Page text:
Chipo was out guide all day, and she made sure we noticed everything there was to see.  Her knowledge is impeccable.  We saw dozens and dozens of hippos while on the boat.  They’re nocturnal, so most were sleeping, but some were swimming and eating.  They’re huge!  We also so several herds of elephants crossing the river to reach the grassland.  More and more animals are heading to the river from the hills as the watering holes from the summer are beginning to dry up as winter begins.  We saw red lechwe swimming and jumping in the river, along with hundreds of impala, a herd of Cape Buffalo, crocodiles, and several herds of kudu.  We saw more birds than I can keep up with, but they’re beautiful.

Lunch was served back at the lodge, and they spoiled us!  Fish, chicken, beef, pork, grilled veggies, butternut squash soup, salad, rice, and ice cream awaited us.  

In the afternoon, we loaded safari jeeps to head back into Chobe National Park on land.  Most of the drive was spent along the river bank since the day warmed up nicely and the animals were coming out drink.  We saw vevets (a type of monkey), baboons, mongoose, guinea fowl, and many more of everything we saw this morning.  It was amazing to have many of them walk right in front of the jeep.  They wanted nothing to do with us, but didn’t mind us either.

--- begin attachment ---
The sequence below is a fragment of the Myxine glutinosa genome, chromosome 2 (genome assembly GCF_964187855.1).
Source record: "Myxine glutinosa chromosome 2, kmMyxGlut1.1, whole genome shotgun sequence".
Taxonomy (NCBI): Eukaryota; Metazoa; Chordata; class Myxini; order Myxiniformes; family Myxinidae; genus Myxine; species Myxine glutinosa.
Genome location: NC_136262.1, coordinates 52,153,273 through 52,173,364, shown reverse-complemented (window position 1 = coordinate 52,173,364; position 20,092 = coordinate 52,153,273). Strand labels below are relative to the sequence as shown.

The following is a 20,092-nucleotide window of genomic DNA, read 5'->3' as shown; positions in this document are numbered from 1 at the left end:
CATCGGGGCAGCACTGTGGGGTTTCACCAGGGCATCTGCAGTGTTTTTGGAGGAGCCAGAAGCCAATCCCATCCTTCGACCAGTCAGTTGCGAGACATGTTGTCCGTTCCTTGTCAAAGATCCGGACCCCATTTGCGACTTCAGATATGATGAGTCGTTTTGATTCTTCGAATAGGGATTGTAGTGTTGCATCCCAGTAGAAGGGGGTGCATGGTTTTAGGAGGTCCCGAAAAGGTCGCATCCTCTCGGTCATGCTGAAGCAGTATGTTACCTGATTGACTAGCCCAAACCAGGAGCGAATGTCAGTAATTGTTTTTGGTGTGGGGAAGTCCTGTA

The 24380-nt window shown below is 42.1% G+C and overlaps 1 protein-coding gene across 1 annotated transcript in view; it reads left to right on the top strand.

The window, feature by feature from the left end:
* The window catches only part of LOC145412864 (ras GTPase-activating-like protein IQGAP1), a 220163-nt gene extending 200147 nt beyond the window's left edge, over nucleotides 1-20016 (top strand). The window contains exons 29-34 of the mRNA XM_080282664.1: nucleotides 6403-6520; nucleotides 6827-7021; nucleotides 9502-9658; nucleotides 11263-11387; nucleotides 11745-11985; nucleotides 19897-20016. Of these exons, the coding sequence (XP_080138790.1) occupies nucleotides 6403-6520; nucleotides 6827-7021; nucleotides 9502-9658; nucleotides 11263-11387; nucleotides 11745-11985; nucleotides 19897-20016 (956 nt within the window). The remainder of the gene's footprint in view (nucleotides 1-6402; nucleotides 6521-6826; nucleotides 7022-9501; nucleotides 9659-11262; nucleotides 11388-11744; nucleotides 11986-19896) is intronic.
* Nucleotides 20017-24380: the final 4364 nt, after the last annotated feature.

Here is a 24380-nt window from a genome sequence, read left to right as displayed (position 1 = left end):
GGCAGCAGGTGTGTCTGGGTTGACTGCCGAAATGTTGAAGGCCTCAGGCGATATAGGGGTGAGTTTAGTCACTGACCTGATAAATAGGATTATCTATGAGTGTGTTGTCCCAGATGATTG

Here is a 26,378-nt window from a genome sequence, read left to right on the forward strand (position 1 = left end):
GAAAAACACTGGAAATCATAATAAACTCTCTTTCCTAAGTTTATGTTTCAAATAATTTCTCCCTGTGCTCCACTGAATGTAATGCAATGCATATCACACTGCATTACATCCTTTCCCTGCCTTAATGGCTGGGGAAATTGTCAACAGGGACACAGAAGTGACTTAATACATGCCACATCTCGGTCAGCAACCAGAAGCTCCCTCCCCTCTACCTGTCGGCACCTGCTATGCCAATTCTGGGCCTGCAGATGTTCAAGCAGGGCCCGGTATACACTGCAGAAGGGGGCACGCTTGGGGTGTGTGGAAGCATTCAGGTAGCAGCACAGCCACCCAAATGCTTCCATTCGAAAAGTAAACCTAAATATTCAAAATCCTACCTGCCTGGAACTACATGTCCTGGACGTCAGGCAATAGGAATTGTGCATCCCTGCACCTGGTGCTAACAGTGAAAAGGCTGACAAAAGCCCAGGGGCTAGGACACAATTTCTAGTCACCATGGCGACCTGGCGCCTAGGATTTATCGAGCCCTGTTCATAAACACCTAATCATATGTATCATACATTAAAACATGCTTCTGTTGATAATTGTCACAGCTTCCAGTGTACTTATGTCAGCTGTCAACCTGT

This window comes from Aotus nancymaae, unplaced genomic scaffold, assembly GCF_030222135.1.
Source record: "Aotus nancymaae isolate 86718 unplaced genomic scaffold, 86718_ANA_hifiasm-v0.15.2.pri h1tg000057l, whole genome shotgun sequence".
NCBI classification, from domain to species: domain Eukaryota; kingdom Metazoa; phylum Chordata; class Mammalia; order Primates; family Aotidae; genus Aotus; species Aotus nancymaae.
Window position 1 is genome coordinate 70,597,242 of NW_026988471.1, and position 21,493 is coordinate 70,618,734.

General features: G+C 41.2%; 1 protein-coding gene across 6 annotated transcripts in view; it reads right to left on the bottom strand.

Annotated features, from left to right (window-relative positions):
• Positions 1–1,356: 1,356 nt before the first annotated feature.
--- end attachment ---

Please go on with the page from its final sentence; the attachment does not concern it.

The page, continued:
Whole group

With Chipo
I was really starting to think we wouldn’t see any giraffe as we wound our way back to the entrance of the park.  Lions, leopards, and hyenas are in the park, but hard to find in the afternoons because they hide from the sun.  I knew that and wasn’t disappointed not to see them.  I’ve seen both in Zambia before.  Zebras and wildebeests stay further south for about another 4 weeks, and I knew that too.  But the giraffe, well, if I didn’t find them, I would’ve been crushed.  My eyes were peeled the whole last hour, and finally I spotted 3 way in the distance.  It wasn’t a great view, but they were definitely giraffe, and I was grateful and silently thanking Jesus.  Then we turned a curve and ran smack dab in front of a baby giraffe.  Um, THANK YOU JESUS!  A whole herd was crossing the road and let us enjoy them for quite some time before trotting off to new trees.
We’ve met so many incredible people in Livingstone.  From the hostel owner (Doc), to our shuttle driver (Chichi), to our tour guide (Chipo), to everyone that has served us, they have all been so incredibly sweet and kind.  God bless them!

Isaac took hundreds and hundreds of pictures today.  We want to blow up some of the best to hang on some of the huge walls in our home, especially above beds.  I think we have our work cut out trying to find the best ones.  Some are just incredible!

Tomorrow we head to an elephant preserve to ride them. I know this is super controversial, but I’ve researched it well and feel it’s an ok thing to do, at least at this place.  We’ll see if I still feel that way when it’s over.  I care more about the elephants’ welfare than tourists’ whims.  In the afternoon, we hope to cross into Zimbabwe to see Vic Falls from that side.  Pray the immigration line is short enough for us to do so.  I’ve heard it can be bearish at times.


Shelley said...

Love this update! Keep them coming!

Anonymous said...

So exciting, Laura! I love reading your posts. Keep having fun!!!